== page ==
Ukraine, April 22, 2019
Actor-comedian Vladimir Zelensky defeated incumbent Petro Poroshenko in the second round of Ukrainian presidential elections yesterday, with exit polls showing a landslide 75%-25% victory and Poroshenko conceding defeat.
Poroshenko actively persecutes the canonical Orthodox Church in Ukraine, having created a competing schismatic church, traded Church properties for a tomos of autocephaly, signed discriminatory laws that facilitated violent church seizures, and intimidated the hierarchs, clergy, and faithful of the Church by searches, interrogations, and threatening rhetoric.
Given this unfortunate recent history, the faithful of the Ukrainian Church are looking to President-elect Zelensky to uphold the constitutional separation of Church and state. At least two hierarchs—His Beatitude Metropolitan Onuphry of Kiev and All Ukraine and His Eminence Metropolitan Luke of Zaporozhye—have addressed Zelensky, calling on him to protect the constitutional freedom of religion of which the president is supposed to be the guarantor.
Met. Onuphry writes that the President-elect’s easy victory shows that his “stated priorities for the development of the country coincides with the hopes and aspirations of our people, who wish our country unity, peace, and prosperity, as well as the eradication of everything that brings discord and enmity within the Ukrainian state.”
He continues: “I am sure that your service as President of Ukraine will act as a guarantor of the observance of the constitution by the state authorities, of the principle of the non-interference of the state in Church affairs, and of the rights and freedoms of believers of all confessions.”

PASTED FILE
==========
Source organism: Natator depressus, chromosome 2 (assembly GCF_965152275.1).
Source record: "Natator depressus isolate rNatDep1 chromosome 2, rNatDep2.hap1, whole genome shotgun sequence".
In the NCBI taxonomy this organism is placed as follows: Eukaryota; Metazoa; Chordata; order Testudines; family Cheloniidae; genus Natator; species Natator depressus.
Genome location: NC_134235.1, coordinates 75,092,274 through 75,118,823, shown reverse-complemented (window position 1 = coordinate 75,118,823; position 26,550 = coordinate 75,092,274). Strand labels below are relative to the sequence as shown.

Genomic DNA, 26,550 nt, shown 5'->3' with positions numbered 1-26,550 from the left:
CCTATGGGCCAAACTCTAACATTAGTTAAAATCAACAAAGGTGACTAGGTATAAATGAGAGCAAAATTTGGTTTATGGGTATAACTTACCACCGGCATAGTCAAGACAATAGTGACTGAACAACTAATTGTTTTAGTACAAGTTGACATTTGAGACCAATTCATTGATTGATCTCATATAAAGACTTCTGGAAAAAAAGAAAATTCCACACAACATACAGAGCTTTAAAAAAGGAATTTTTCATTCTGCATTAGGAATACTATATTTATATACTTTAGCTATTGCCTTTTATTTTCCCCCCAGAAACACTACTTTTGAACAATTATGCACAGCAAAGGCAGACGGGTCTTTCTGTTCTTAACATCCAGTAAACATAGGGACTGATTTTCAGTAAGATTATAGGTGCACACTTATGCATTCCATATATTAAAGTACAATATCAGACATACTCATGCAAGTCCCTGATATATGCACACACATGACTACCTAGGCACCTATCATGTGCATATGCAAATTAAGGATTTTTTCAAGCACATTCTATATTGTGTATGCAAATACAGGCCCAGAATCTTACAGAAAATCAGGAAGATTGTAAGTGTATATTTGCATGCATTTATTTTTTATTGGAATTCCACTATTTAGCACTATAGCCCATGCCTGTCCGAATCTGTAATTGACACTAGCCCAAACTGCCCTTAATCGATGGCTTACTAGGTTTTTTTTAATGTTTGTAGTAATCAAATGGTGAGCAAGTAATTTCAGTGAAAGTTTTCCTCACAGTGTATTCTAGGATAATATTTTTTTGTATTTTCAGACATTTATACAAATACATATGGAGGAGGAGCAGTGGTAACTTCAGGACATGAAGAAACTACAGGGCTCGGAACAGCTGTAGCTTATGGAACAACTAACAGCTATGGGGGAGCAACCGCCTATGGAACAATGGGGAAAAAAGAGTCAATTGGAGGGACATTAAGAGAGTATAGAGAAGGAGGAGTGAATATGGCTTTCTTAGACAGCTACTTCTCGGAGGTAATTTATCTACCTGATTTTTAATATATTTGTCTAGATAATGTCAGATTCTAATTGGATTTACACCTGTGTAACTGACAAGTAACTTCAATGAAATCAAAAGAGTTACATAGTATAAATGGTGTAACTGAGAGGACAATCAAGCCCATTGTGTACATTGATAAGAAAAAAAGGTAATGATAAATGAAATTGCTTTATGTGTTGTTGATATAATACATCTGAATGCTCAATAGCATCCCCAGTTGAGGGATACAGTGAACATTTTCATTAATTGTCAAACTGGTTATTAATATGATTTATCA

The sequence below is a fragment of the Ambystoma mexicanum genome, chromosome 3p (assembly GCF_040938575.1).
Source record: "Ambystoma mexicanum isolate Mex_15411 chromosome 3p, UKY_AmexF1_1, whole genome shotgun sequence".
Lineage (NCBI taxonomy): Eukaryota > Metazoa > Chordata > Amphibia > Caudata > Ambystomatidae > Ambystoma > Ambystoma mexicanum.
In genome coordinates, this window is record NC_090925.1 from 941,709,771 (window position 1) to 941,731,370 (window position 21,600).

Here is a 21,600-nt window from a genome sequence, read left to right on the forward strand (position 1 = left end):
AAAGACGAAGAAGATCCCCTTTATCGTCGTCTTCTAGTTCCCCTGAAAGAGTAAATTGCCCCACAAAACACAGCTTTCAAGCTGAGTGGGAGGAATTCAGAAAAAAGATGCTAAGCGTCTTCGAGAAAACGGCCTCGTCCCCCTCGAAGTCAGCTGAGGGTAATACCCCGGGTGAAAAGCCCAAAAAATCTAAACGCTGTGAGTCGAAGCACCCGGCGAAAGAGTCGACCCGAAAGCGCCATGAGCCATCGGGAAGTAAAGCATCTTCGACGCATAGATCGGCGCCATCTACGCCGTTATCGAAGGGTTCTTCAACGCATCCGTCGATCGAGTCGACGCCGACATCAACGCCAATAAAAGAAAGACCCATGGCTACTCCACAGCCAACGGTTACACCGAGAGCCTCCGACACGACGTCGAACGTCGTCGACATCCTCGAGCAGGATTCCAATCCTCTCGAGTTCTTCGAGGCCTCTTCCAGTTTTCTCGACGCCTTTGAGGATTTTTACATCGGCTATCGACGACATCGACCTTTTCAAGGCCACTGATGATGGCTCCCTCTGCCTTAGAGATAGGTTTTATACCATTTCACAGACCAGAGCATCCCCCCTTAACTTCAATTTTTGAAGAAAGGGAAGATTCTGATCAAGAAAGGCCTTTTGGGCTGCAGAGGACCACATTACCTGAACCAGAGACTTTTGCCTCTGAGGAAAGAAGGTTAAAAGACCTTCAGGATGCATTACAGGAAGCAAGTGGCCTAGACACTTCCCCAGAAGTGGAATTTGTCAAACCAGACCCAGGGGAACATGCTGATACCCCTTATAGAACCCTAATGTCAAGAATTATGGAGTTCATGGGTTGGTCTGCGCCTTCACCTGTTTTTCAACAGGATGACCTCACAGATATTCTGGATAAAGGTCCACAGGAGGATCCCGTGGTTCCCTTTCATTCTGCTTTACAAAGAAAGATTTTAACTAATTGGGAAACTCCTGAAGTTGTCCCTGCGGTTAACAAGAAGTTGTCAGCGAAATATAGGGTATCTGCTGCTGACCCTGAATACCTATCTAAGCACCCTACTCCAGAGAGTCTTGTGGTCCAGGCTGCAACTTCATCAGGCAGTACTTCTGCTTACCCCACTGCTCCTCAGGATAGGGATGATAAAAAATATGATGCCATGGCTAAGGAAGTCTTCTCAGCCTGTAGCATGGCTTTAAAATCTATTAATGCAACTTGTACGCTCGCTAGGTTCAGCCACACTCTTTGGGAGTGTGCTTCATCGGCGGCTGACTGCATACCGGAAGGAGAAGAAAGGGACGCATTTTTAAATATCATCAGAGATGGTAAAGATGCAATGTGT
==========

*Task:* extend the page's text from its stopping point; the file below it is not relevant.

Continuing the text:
For his part, Met. Luke begins by congratulating Zelensky on his win and for not returning the evil of the slander thrown against him, including from certain Ukrainian “clergy,” with evil. He also reminds the actor-turned politician that the people voted for him because they are counting on him to make positive changes, and that he now bears great responsibility.
He writes that the clergy and faithful of the Zaporozhye Diocese are looking forward to the necessary changes being implemented peacefully, in the interests of ordinary people, not a few select oligarchs.
“We also expect that with the arrival of the new head of state, who positions himself as a servant of the people, the constitution and laws that guarantee Ukrainian citizens the strict observance of fundamental rights and freedoms will be restored,” Met. Luke writes. “In particular, this refers to freedom of religion and non-discrimination on religious grounds,” adding that it is abnormal, savage, and terrible when the faithful are violently deprived of their churches, are driven out onto the streets, and are physically attacked.
The Zaporozhye archpastor then calls on Zelensky to cease the state interference in the affairs of the Church, which has already deepened and prolonged the schism in Ukraine “not only for decades, but perhaps even centuries.” And, as Met. Luke writes, it is mainly the ordinary people who suffer. This includes in particular, the overturning of the discriminatory laws that requires the Ukrainian Orthodox Church to change its name and which facilitate church seizures.
Met. Luke also calls for those responsible for the seizure of churches to be brought to justice.
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